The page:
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Self-driving car polls could lead to you believe that most Americans are clueless about what they want in a robot vehicle. But a new study offers what seems to be an entirely plausible scenario: by 2030, a quarter of all miles driven in the U.S. will be in self-driving electric cars.

The reason? According to the study from the Boston Consulting Group, residents in large cities will shift their driving habits thanks to a convergence of three emerging trends: ride-sharing, autonomous cars, and vehicle electrification. Driving in a vehicle that captures all three-in-one makes for a “far more compelling economic case than any of these forces alone,” BCG says.



Due to their ability to cut travel costs by 60%, shared autonomous electric vehicles (SAEVs) could shift about 25% of miles traveled from private automobiles-—creating enormous benefits for consumers as well as causing major disruption to the automotive industry. While total vehicle demand will only be affected slightly, by 2030 more than 5 million conventional cars per year could be replaced by a combination of fully autonomous electric vehicles for urban fleets and partially autonomous cars for personal use.

Of course, this all hinges on whether efficient, safe autonomous vehicles can be rolled out in such a fashion. Ford and Mercedes, for instance, think it can happen by 2021.

For an average car owner in Chicago who racks up 10,000 miles per year, BCG estimates that $7,000 could be saved annually by switching to a shared, electrified autonomous vehicle. BCG thinks this shift will begin gradually by the beginning of next decade, and “likely” occur in cities with more than 1 million people. (Did they read Jalopnik for this?)


The obvious caveat here is the myriad technological, regulatory and infrastructure challenges that lay ahead: For one thing, consumers remain skeptical of the technology or simply don’t want to give up owning a vehicle, BCG says, which tracks with recent findings.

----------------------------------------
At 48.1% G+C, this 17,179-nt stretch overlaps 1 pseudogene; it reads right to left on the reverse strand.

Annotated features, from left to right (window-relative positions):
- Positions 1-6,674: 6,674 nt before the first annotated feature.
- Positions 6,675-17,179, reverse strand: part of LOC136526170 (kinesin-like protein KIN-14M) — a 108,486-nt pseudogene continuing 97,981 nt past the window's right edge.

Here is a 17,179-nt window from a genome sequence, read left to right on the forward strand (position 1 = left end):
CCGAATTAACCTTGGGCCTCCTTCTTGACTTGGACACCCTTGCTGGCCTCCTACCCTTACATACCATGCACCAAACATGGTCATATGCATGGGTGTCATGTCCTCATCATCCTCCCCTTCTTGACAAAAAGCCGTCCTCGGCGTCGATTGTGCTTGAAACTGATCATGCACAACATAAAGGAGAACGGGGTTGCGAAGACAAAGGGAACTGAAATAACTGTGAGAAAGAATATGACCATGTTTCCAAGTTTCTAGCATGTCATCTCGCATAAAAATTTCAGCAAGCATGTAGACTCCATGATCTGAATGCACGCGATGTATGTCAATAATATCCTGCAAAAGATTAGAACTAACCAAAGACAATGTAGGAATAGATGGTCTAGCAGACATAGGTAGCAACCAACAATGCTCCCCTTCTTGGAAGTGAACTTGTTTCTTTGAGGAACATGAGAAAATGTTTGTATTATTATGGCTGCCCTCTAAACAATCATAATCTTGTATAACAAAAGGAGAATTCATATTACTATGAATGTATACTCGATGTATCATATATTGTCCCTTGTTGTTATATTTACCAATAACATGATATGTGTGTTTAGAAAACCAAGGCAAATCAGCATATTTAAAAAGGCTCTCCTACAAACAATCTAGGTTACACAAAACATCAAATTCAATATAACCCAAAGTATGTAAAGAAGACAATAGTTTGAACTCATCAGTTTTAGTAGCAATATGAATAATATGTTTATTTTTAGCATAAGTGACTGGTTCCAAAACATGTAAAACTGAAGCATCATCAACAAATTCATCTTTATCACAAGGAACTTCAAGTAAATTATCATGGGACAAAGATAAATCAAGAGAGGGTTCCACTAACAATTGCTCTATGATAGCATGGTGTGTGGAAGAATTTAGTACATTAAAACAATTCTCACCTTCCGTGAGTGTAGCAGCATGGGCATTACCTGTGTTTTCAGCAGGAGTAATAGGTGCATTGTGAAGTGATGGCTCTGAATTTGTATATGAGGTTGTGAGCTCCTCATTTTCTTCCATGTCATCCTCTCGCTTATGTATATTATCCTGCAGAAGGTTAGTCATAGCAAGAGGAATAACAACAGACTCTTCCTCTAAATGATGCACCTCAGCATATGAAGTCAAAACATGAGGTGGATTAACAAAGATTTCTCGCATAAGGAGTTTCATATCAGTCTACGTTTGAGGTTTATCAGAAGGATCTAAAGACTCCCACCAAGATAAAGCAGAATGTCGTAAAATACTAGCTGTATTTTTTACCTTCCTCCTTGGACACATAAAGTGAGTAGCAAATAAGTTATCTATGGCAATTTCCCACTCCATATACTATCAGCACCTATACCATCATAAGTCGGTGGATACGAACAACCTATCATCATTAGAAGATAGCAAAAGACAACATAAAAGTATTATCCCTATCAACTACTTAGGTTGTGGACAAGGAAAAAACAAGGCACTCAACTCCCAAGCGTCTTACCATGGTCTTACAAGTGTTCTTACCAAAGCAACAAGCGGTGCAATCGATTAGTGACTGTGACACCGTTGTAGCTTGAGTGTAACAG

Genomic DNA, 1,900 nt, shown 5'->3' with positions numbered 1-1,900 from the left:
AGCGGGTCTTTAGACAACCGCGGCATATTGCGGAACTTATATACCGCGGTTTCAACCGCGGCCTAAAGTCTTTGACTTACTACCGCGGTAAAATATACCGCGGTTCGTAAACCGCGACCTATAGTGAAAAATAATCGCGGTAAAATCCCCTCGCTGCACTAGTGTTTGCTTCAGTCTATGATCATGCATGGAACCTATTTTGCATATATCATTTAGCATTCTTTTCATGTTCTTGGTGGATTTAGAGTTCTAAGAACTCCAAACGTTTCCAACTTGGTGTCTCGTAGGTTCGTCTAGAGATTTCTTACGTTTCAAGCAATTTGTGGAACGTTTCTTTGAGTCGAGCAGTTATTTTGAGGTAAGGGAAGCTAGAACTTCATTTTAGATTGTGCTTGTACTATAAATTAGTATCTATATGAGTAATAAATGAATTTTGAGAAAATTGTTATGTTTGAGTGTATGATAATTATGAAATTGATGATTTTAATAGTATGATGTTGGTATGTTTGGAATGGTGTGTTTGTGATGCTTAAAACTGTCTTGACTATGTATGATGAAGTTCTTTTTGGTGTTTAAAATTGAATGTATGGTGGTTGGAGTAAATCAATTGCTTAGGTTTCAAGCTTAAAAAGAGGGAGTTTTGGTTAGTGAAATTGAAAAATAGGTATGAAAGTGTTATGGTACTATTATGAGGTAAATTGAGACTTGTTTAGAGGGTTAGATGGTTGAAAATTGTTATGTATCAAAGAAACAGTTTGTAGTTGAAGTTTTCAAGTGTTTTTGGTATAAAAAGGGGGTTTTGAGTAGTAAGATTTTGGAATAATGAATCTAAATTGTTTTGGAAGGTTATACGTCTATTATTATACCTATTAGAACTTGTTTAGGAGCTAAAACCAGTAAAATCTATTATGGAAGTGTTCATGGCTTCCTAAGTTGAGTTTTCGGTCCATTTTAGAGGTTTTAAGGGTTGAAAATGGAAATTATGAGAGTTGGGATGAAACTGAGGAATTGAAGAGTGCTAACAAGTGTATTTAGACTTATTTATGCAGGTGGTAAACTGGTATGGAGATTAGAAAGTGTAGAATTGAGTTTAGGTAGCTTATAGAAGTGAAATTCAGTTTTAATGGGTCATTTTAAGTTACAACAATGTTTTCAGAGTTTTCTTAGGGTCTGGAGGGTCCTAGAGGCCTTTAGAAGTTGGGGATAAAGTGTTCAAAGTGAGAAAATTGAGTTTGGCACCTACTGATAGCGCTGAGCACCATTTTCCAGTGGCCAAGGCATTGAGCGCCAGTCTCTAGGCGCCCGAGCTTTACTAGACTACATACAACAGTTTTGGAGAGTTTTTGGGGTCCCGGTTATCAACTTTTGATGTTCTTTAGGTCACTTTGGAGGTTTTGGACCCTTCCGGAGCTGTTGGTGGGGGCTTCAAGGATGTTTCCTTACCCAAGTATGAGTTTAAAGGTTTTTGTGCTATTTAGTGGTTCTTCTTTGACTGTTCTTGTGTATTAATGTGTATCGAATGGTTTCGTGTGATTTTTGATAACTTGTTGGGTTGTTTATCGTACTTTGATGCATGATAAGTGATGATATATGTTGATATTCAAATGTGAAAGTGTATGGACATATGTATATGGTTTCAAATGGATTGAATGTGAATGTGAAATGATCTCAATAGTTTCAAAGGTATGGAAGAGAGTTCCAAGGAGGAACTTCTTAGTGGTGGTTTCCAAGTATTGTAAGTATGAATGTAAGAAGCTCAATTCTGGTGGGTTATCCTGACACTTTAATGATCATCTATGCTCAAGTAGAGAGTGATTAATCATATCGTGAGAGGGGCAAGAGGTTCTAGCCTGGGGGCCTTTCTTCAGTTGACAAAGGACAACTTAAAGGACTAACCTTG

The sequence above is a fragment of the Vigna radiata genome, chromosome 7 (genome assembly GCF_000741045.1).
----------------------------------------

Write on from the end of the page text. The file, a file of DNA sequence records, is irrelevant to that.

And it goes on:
Infrastructure’s also key. Ford has an idea for building a City of Tomorrow, replete with the kind of technology BCG is highlighting here, but without sound infrastructure, it’s a fool’s errand.

And BCG notes that automakers and tech firms invested in producing self-driving cars aren’t keeping up to meet this kind of goal.


“Such an evolution in mobility is no longer a fantasy. The technology exists and our research shows that many consumers will embrace it,” said BCG’s Brian Collie, in a statement. “Yet few players are taking the bold steps needed to position themselves to thrive in this not-too-distant future.”

BCG doesn’t believe total vehicle demand will change drastically. But say there will be quicker technological breakthroughs in the near-future, and as public perception toward AVs begins to shift, the firm estimates that 4.7 million autonomous electric vehicles will, by 2030, replace 5.1 million conventional cars sold in the U.S. The study also estimated that, in Chicago, as much as 20 percent of public transit miles could shift to shared autonomous cars. Obviously that sort of shift could put significant stress on a public transit system’s viability, so BGC suggests cities could “plan for the loss of transit income by finding other sources of tax revenue, such as fees on SAEV fleets and trips” or possibly purchase a fleet of cars. (We’re already seeing U.S. cities beginning to subsidize ride-sharing services like Uber.)

Still, though it seems plausible, the study seems to posit an ideal scenario: in particular, it neglects the impact of human beings, who are, by nature, human. Mixing autonomous and manually-driven cars on the road poses a number of potential issues, and if severe accidents continue to occur, public trust in AVs might deteriorate even further.


And here’s another unknown variable: the potential impact of companies involved in self-driving tech trying to cannibalize one another.